Counting on Easter during Pandemic days

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This morning the kids went back to school – the digital kind. But we shortened the regular morning routine. They insisted they didn’t need to get up as early as usual, since the commute to school is as quick as rolling over to start a laptop.

laptop-2298286_640 (2)Between sessions in the Google Classroom, they meander in and out of the kitchen, grabbing snacks and grumbling when I force them to wash their hands again. Then they disappear for a while to a quieter room to do math or read a book so they can write a report. The dogs trot along behind them, happy to have extra humans in the house all day.

Tom and I, who are accustomed to working from home, are adjusting to three new teenage “co-workers,” who fist-bump us when we pass in the hallway. There are no more “Let’s go to lunch” excursions for the two of us. And with three teens around, leftovers disappear quickly, and a bag of chips doesn’t stand a chance around here. We may be single-handedly keeping the frozen pizza industry afloat right now.

In short, life is weird. Every now and then, the bizarre reality of our world’s situation washes over me, and the voice in my head says, “This is really happening. It’s like a scary movie, but it’s actually happening.” There must be a part of my brain that doesn’t quite believe it because I catch myself being stunned by it over and over.

And as much as I love a tradition that stays the same year in and year out, I’m not at all unhappy that Easter comes this year at what may be the height of the Coronavirus crisis. Sure, it will impact the holiday. No real reason to dress up and snap the family photo. No in-person Easter service. No nice restaurant lunch afterward. It won’t be the same.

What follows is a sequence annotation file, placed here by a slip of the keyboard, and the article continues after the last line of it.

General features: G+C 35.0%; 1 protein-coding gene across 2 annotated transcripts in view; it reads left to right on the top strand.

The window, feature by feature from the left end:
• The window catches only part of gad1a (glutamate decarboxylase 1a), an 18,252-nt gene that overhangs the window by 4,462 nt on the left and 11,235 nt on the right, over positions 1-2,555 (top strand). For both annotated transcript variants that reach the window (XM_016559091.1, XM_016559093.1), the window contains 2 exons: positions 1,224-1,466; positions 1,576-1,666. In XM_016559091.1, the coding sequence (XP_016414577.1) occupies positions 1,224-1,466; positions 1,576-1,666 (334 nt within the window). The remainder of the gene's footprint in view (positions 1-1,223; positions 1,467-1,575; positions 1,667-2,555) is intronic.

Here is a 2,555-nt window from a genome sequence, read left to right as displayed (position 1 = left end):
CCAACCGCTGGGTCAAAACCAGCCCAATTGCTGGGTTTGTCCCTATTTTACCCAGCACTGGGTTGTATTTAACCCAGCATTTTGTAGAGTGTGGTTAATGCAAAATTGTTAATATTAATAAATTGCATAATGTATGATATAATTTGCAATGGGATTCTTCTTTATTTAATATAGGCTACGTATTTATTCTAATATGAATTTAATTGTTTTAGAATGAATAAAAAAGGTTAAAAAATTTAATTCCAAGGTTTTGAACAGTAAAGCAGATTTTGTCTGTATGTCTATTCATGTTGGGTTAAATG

But that’s okay. Because in the midst of a tragedy, Easter is the holiday you most want around. I know this from experience. In April 2001, we buried my brother – who died suddenly at age 34 – and then a few days later we got up and went to church. It was Easter Sunday.

yellow butterfly sunflowerOn that day, the church bulletin’s cover page had a beautiful photo of a yellow butterfly, which reminded us of the group of yellow butterflies that had flitted around his gravesite a few days earlier. We took it as a personal wink from God that things are more connected than we realize.

Of course, we cried most of the way through the church service that year. Every note of music pierced our hearts. Every kind word from friends made us desperate not to feel the enormity of our loss. And yet, there it was – Easter. Its essence was the same as always – hope, renewal, miracle. It was and still is the promise of something beyond all the pain, suffering and death.

When we needed it most, Easter came along and reminded our family that easier days were ahead. I trust it will do the same thing this year.

Despite the news of the day, Easter has the power to comfort a grieving, frightened world. It can point the way toward hope and new beginnings, even when we feel devastated and broken.

Like so many others, I’m not sure of much these days. But the thing I know from experience and for certain?

We can always count on Easter.

Gwen Rockwood is a syndicated freelance columnist. Email her at Her book is available on Amazon.

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